Ann: Ahh.

Timothy: So, the bigger fraction fracture. Right?

Ann: Yep, yep. The more fractured we are.

You know? Exactly what you said – integrity integer, right. Whole number. So, fraction is opposite of integer. So, I think that's the mask-wearing bit. So, the numerator, the number on top is who I really am. The denominator who is who I think I am, who I want people to think I am. And that usually is a much larger number than the numerator –

Ann: Yes.

 – in which case then the bigger the bottom number, the bigger the fraction, the bigger the fracture.

Ann: Yes.

Timothy: Right so, we are disconnected from our essential selves.

Ann: Yes. That is so true. And actually that reminds me, you know, one of the questions I wanted to ask you was this; you know, given that we all have roles to play and every role kind of has a mask that we wear, the way I see it is, you know, coming to learn how to wear our masks lightly, you know?

And take them lightly, you know, easy to put on, easy to come off. And that the – I guess you say it now – the denominator or the numerator is the one that's the wholeness, the whole, you know – it's is the one that really carries and is present throughout so that maybe, even behind the mask – as in people are encountering more the person behind the mask, not even just the mask, you know what I mean?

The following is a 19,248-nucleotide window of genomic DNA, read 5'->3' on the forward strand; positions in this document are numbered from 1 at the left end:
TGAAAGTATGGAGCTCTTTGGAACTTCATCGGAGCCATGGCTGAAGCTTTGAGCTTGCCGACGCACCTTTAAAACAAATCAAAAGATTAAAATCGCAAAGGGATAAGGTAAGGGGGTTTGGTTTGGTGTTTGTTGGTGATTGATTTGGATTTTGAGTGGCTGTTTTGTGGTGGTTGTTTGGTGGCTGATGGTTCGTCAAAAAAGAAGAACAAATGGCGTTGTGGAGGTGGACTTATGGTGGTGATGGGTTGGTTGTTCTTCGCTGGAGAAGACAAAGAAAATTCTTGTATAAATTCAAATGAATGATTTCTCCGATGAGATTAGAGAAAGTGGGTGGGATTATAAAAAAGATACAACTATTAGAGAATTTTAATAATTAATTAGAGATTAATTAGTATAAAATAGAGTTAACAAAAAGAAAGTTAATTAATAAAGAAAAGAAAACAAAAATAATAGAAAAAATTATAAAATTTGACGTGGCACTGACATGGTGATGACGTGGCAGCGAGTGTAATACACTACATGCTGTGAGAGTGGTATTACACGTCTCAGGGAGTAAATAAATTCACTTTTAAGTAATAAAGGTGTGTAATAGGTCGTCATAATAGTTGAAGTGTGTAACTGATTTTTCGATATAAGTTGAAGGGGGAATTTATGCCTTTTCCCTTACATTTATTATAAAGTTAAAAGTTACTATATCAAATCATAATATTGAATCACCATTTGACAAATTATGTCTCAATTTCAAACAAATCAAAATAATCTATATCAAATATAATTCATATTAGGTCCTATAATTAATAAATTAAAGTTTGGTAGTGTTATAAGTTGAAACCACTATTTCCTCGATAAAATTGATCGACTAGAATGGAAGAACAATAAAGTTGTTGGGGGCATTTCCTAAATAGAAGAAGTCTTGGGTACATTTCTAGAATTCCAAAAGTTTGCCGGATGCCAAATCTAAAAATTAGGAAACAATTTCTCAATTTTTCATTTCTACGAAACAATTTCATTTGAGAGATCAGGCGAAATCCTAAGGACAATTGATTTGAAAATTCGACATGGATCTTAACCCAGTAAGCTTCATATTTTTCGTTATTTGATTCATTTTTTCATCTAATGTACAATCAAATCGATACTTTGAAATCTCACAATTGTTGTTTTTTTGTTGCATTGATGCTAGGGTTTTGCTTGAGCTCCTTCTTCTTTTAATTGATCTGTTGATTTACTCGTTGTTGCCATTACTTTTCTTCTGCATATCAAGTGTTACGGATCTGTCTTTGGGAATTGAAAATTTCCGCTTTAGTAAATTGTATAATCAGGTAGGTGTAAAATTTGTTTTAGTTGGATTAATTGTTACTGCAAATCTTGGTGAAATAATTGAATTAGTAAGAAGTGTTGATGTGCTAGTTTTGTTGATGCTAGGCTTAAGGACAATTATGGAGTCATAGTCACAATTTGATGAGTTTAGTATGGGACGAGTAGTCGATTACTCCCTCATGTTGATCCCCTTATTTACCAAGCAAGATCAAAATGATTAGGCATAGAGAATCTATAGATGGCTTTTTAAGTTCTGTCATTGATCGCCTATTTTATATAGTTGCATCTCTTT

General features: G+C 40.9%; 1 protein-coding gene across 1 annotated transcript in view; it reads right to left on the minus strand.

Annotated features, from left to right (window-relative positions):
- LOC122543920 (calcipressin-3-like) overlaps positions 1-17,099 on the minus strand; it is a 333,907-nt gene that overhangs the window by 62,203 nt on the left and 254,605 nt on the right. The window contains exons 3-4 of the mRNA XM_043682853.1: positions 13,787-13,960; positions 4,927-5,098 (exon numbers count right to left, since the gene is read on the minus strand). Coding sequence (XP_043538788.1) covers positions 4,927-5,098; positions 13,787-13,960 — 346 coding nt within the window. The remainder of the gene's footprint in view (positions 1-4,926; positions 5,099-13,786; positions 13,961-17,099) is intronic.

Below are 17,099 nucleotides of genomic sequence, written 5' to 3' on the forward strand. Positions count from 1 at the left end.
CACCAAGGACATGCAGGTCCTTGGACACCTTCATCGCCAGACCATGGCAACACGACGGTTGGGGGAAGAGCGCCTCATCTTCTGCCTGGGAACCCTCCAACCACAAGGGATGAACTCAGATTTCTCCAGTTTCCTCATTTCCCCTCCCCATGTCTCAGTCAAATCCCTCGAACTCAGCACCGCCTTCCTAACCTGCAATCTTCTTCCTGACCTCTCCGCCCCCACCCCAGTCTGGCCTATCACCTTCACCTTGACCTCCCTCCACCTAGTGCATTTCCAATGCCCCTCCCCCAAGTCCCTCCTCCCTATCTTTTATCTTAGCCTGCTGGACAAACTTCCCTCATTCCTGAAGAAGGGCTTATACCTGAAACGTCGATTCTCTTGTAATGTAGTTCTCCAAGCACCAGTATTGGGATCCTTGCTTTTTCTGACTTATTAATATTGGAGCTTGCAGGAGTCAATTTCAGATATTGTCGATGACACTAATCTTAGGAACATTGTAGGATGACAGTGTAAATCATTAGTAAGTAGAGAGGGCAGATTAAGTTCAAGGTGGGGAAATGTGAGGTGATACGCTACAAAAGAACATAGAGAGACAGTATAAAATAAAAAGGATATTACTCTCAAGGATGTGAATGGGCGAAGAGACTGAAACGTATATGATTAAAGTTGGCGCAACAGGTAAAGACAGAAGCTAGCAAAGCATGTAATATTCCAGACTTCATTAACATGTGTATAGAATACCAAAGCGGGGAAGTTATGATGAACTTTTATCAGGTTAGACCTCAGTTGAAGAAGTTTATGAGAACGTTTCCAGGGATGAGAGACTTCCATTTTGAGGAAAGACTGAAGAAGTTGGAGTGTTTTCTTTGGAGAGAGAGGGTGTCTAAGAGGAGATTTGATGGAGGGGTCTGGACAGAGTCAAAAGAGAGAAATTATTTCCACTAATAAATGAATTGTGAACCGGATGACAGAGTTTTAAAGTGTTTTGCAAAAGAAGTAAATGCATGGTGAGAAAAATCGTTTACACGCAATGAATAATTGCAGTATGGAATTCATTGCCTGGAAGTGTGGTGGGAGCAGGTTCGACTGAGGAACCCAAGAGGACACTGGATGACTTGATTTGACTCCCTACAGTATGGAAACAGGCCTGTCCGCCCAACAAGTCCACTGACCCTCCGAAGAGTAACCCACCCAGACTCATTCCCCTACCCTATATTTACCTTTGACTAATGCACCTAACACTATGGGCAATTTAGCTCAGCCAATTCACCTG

Timothy: Yeah, yeah.

Ann: As in like, there's so much presence. Sometimes, I think someone who's very integrated, I think, usually has a lot of presence, right. And that presence is what we experience, even more than the role that they're playing. You experience the person, the personhood, you know? And yeah. And so, I was going to ask you, have you encountered people or leaders who have succeeded in wearing the masks lightly?

You know, so that their presence – almost to the extent that you, even though they are playing a role and, you know, wear a mask, that you – it's almost as if it's not quite there because people encounter the person behind the mask.

Timothy: Not really. Alright, that's being unfair. I, you know – I'm sure I have. But I think it's just – it's a great question. And I – gosh, no one comes to mind. I think different people have expressions of that. I read recently – and again, I think perhaps, you know, this might be helpful intervention – in a book I've been reading, was talking about second half of life.

And I think it's really the journey and the potential fractures that cause once true character to show. Right? So, there was a contrast between, Darwin – Charles Darwin, Johann Sebastian Bach. And the analogy was that Darwin, original species, in his twenties, and obviously it changed so many things. But what is little known is he struggled the rest of his life for relevance.

He just couldn't figure out how to be. Because he had a major accomplishment at 29. What's left, right? And he died, sad, despondent, and a very broken person. Johann Sebastian Bach, on the other hand, you know, probably many consider him in many ways, the father of classical music. He had four kids, one – to cut a long story short – one ended up outshining him.